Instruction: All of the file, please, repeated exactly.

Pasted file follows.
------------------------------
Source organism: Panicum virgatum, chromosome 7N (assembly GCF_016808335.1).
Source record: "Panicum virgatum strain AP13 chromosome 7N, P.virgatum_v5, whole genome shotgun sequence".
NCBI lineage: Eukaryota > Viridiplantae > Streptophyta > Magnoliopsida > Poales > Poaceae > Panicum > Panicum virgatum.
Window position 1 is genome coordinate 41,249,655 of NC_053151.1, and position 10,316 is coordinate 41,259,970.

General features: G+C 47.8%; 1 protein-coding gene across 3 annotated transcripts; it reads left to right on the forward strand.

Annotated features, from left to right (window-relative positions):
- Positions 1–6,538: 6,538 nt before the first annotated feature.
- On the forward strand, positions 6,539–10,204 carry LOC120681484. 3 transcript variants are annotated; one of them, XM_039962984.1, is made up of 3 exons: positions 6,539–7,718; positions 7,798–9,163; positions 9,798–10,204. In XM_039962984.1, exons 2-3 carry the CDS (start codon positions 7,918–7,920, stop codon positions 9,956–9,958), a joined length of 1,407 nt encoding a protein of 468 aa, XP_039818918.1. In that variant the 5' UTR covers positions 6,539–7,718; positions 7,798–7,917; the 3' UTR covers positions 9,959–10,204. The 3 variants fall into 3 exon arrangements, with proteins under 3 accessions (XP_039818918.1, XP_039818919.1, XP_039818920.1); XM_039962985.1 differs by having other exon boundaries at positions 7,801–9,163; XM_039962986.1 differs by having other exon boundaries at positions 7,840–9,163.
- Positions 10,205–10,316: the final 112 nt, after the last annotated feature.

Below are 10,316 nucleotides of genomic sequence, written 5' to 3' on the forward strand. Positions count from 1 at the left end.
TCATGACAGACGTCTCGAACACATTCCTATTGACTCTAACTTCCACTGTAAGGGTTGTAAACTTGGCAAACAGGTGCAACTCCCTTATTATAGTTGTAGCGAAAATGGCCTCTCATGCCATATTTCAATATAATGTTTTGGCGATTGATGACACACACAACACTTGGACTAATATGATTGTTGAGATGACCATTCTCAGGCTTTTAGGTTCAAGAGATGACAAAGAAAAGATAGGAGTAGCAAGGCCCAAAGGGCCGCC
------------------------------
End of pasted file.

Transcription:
Source organism: Panicum virgatum, chromosome 7N (assembly GCF_016808335.1).
Source record: "Panicum virgatum strain AP13 chromosome 7N, P.virgatum_v5, whole genome shotgun sequence".
NCBI lineage: Eukaryota > Viridiplantae > Streptophyta > Magnoliopsida > Poales > Poaceae > Panicum > Panicum virgatum.
Window position 1 is genome coordinate 41,249,655 of NC_053151.1, and position 10,316 is coordinate 41,259,970.

General features: G+C 47.8%; 1 protein-coding gene across 3 annotated transcripts; it reads left to right on the forward strand.

Annotated features, from left to right (window-relative positions):
- Positions 1–6,538: 6,538 nt before the first annotated feature.
- On the forward strand, positions 6,539–10,204 carry LOC120681484. 3 transcript variants are annotated; one of them, XM_039962984.1, is made up of 3 exons: positions 6,539–7,718; positions 7,798–9,163; positions 9,798–10,204. In XM_039962984.1, exons 2-3 carry the CDS (start codon positions 7,918–7,920, stop codon positions 9,956–9,958), a joined length of 1,407 nt encoding a protein of 468 aa, XP_039818918.1. In that variant the 5' UTR covers positions 6,539–7,718; positions 7,798–7,917; the 3' UTR covers positions 9,959–10,204. The 3 variants fall into 3 exon arrangements, with proteins under 3 accessions (XP_039818918.1, XP_039818919.1, XP_039818920.1); XM_039962985.1 differs by having other exon boundaries at positions 7,801–9,163; XM_039962986.1 differs by having other exon boundaries at positions 7,840–9,163.
- Positions 10,205–10,316: the final 112 nt, after the last annotated feature.

Below are 10,316 nucleotides of genomic sequence, written 5' to 3' on the forward strand. Positions count from 1 at the left end.
TCATGACAGACGTCTCGAACACATTCCTATTGACTCTAACTTCCACTGTAAGGGTTGTAAACTTGGCAAACAGGTGCAACTCCCTTATTATAGTTGTAGCGAAAATGGCCTCTCATGCCATATTTCAATATAATGTTTTGGCGATTGATGACACACACAACACTTGGACTAATATGATTGTTGAGATGACCATTCTCAGGCTTTTAGGTTCAAGAGATGACAAAGAAAAGATAGGAGTAGCAAGGCCCAAAGGGCCGCC